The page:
The use of photonics underwater may at first glance seem like a lost cause given the strong optical absorption of water in the infrared, which is home to the most well-developed optical technology. However, there is a narrow window of transparency in the blue–green wavelength region that researchers and companies are now increasingly looking to exploit for applications including solar energy generation and free-space optical communications. The motivation is easy to appreciate, given the desire to equip subsea sensors, remotely operated vehicles (ROVs) and even divers with cable-free forms of high-speed communication and power – opening the way for an autonomous ‘internet of underwater things’ (IoUT).

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In this issue of Nature Photonics, we explore the progress that has been made in the area. Jason Röhr, Edward Sartor, Jason Lipton and André Taylor describe in a Perspective the achievements, opportunities and challenges for underwater photovoltaics. The vision is that suitably robust and efficient solar cells could be used to power remote sensors or communication devices, or recharge batteries for ROVs or other instrumentation.

A key takeaway message from the Perspective is that the dominant material of choice for terrestrial solar cells, crystalline silicon, is not suitable as its bandgap of 1.1 eV (~1.1 microns) coincides with strong water absorption. Instead, success likely lies with the use of a higher-energy bandgap material such as perovskite, GaInP, CdTe or amorphous silicon, with a bandgap of 1.8 eV or higher. Furthermore, new testing protocols and certification standards are necessary as is a solution to biofouling, the rapid growth of biofilms on submerged optical windows.

However, when it comes to making an IoUT, the realization of a convenient source of autonomous electrical power is just one half of the story. The other half is obtaining fast and reliable information transfer underwater. In a Q&A in this issue we interview Boon Ooi from KAUST, a leading researcher in underwater communications. He tells Nature Photonics that it is now possible to perform underwater wireless optical communications at speeds of hundreds of megabits per second over tens of metres using blue lasers or LEDs. He says that the next milestone is 1 Gbit s–1 over 100 m and that some companies working in the area now claim to be able to do this.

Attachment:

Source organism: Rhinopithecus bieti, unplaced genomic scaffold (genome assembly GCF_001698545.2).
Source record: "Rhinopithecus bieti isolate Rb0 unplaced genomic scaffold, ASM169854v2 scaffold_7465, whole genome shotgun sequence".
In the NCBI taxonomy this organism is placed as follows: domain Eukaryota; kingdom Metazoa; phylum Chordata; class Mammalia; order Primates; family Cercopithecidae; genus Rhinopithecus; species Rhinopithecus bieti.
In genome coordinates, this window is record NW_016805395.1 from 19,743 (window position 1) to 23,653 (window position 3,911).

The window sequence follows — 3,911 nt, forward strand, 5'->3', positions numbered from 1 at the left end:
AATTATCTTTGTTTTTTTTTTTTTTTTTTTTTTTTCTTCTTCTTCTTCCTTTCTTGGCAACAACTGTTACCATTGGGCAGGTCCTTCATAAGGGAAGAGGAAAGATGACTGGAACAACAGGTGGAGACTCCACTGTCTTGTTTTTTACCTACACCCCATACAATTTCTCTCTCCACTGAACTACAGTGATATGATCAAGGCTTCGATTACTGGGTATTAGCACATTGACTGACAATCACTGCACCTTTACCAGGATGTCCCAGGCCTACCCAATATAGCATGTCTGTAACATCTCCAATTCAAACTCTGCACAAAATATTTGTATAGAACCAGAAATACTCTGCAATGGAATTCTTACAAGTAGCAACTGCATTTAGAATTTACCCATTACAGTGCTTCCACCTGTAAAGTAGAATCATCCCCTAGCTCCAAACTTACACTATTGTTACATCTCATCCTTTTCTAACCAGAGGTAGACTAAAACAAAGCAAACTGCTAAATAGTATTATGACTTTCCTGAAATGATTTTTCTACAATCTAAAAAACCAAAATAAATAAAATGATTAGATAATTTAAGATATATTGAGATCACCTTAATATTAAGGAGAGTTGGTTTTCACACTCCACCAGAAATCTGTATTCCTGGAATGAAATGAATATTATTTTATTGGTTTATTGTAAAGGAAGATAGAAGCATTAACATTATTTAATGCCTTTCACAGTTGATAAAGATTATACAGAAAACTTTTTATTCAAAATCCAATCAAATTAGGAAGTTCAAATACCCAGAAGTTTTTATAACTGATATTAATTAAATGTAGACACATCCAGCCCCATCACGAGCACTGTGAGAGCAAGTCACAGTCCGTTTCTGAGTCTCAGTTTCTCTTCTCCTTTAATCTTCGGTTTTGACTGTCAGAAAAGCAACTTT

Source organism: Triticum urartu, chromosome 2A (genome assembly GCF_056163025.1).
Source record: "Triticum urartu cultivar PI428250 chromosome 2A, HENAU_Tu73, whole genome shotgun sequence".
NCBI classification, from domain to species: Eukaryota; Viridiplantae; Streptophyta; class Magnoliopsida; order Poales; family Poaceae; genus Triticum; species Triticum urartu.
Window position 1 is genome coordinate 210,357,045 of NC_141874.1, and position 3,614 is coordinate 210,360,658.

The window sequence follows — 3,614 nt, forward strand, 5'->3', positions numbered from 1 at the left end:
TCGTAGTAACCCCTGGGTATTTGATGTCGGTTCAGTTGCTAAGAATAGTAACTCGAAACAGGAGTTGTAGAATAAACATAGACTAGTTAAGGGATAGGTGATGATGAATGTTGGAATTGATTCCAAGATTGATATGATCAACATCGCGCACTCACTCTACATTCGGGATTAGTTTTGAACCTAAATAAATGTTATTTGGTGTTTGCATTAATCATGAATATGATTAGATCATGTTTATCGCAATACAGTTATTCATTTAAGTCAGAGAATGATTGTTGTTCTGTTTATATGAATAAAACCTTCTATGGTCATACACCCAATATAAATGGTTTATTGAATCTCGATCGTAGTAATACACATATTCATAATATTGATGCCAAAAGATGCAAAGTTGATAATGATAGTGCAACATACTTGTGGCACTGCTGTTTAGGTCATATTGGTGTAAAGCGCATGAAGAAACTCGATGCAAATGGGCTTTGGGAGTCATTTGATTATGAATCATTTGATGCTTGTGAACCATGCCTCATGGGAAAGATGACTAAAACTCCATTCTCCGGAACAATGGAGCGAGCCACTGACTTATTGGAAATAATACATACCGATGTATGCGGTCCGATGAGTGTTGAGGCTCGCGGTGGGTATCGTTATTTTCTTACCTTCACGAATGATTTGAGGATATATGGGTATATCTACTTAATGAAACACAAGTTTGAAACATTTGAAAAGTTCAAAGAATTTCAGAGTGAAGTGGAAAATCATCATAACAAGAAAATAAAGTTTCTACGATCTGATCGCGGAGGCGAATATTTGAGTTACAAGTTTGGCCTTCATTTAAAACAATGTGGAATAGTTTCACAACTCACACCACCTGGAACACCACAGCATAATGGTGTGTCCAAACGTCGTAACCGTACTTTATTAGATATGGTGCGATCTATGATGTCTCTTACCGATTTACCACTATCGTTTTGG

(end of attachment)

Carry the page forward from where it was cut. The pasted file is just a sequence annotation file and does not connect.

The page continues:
Interestingly, the area has attracted significant commercial interest with a raft of firms in Europe, the USA and Japan all recently releasing high-performance optical-based underwater communications systems. For example, Sonardyne, a UK-based underwater consultancy that was founded in 1971, offers its BlueComm200 system. BlueComm200 is depth rated to 4,000 m and uses an array of blue LEDs outputting 6 W at 450 nm and a photomultiplier tube-based receiver to provide data transmission of 2.5–10 Mbit s–1 over a distance up to 150 m. An ultraviolet variant of the system that is immune to artificial light offers similar performance over 75 m. The company says that the system is suitable for live video streaming and extraction of large data volumes from seafloor instruments and sensors.

In a similar vein, Hydromea, a Swiss firm based in Lausanne, offers the Luma family of underwater communications products. Its latest flagship offering, Luma X, which was launched in 2020, is depth rated to 6,000 m (with a staggering 12,000 m available on request) and supports data transmission rates of up to 10 Mbit s–1 over 50 m. A UV-variant is also available. Hydromea says that Luma X is capable of HD and 4K video streaming.

Last year, Shimadzu of Japan launched its MC500 system. Unlike other systems, the MC500 makes use of blue and green lasers outputting 17 W at 445 nm and 9 W at 525 nm to enable data transmission at switchable speeds of 1, 10 and 20 Mbit s–1 up to 80 m. Shimadzu says that the MC500 is designed to provide a ROV with high-speed data transmission so that it can perform tasks such as real-time remote inspection of subsea cable, pipes, and subsea wind turbine structures. Also in Japan in November 2021, Trimatiz, a firm based near Tokyo, claimed to have successfully performed 1 Gbps × 100 m ultra-high-rate underwater optical wireless communication in a trial with the Japan Agency for Marine-Earth Science and Technology.

Unsurprisingly, the military is also interested in the technology. As long ago as 2010, SA Photonics, a developer of photonics-based equipment for the defence sector, announced it had developed a system called Neptune that was capable of 50 Mbit s–1 communication over an unspecific distance.

One thing is for sure, the use of photonics in subsea applications is here to stay, and further progress and proliferation can be expected.